Tetrahedrite-(Cd), Cu6(Cu4Cd2)Sb4S13, from Radětice near Příbram, Czech Republic: the new Cd member of the tetrahedrite group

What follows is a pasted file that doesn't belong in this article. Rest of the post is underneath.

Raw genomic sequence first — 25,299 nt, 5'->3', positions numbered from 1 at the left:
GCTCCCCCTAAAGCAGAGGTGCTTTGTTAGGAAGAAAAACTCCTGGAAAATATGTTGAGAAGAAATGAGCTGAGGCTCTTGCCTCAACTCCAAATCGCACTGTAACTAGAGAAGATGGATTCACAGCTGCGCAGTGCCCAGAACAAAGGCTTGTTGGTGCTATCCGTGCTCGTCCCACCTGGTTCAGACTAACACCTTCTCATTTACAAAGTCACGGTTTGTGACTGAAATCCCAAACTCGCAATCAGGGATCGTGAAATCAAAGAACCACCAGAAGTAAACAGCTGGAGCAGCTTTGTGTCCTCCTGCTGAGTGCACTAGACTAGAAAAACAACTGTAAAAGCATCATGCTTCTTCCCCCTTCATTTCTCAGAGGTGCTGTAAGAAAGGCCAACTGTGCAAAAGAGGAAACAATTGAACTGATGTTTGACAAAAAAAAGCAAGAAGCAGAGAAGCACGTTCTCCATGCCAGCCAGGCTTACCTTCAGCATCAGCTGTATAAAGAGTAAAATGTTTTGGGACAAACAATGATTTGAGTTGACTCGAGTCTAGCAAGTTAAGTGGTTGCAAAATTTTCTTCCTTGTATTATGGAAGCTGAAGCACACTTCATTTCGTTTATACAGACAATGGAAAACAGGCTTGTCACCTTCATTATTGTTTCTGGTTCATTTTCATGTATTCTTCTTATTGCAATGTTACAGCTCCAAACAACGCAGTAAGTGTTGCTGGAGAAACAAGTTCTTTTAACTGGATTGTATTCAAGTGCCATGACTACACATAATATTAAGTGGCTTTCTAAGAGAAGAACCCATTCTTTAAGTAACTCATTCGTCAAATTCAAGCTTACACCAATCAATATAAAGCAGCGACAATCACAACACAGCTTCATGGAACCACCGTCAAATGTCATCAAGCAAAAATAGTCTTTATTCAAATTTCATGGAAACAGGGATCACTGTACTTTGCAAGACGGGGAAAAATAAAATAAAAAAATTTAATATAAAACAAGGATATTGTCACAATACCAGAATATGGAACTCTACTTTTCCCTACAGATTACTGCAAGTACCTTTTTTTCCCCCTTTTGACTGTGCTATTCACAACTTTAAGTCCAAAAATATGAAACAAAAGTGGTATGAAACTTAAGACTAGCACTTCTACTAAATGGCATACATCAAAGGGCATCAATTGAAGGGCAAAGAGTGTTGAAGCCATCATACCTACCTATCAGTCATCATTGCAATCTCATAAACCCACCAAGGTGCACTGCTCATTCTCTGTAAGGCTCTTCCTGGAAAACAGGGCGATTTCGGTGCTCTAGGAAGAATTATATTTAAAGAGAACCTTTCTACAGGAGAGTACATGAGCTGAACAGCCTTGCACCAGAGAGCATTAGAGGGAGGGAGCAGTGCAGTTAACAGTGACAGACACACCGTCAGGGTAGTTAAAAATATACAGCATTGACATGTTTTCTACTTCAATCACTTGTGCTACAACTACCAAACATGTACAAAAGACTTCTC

Tetrahedrite-(Cd), Cu6(Cu4Cd2)Sb4S13, is a new IMA-approved mineral species from Radětice near the Příbram deposit, Czech Republic. It occurs as black metallic anhedral grains, up to 200 µm in size in quartz–calcite gangue, associated with galena, bournonite, sphalerite, pyrite, geocronite, silver, stromeyerite, tetrahedrite-(Zn), tetrahedrite-(Fe), tetrahedrite-(Cu), and an unknown Pb-rich tetrahedrite-like phase. In reflected light, tetrahedrite-(Cd) is isotropic and grey with greenish tints. Reflectance data for the four COM wavelengths in air are as follows (λ (nm) : R (%)): 470 : 30.8, 546 : 31.1, 589 : 31.1 and 650 : 28.8. Electron microprobe analysis gave (in wt % – average of 13 spot analyses) Cu 34.85, Ag 2.09, Fe 0.18, Zn 0.26, Cd 11.03, Hg 0.75, Pb 0.31, Sb 28.07, and S 23.38, with a total of 100.92. On the basis of ΣMe = 16 atoms per formula unit, the empirical formula of tetrahedrite-(Cd) is Cu9.65Ag0.34Cd1.73Zn0.07Hg0.07Fe0.06Pb0.03Sb4.06S12.84. Tennantite-(Cd) is cubic, , with unit-cell parameters a=10.504(3) Å, V=1158.9(9) Å3, and Z=2. Its crystal structure was refined by single-crystal X-ray diffraction data to a final R1=0.0252 on the basis of 257 unique reflections with Fo>4σ(Fo) and 23 refined parameters. Tetrahedrite-(Cd) is isotypic with other tetrahedrite-group minerals. Its crystal chemistry is discussed, and previous findings of Cd-rich tetrahedrite-group minerals are briefly reviewed.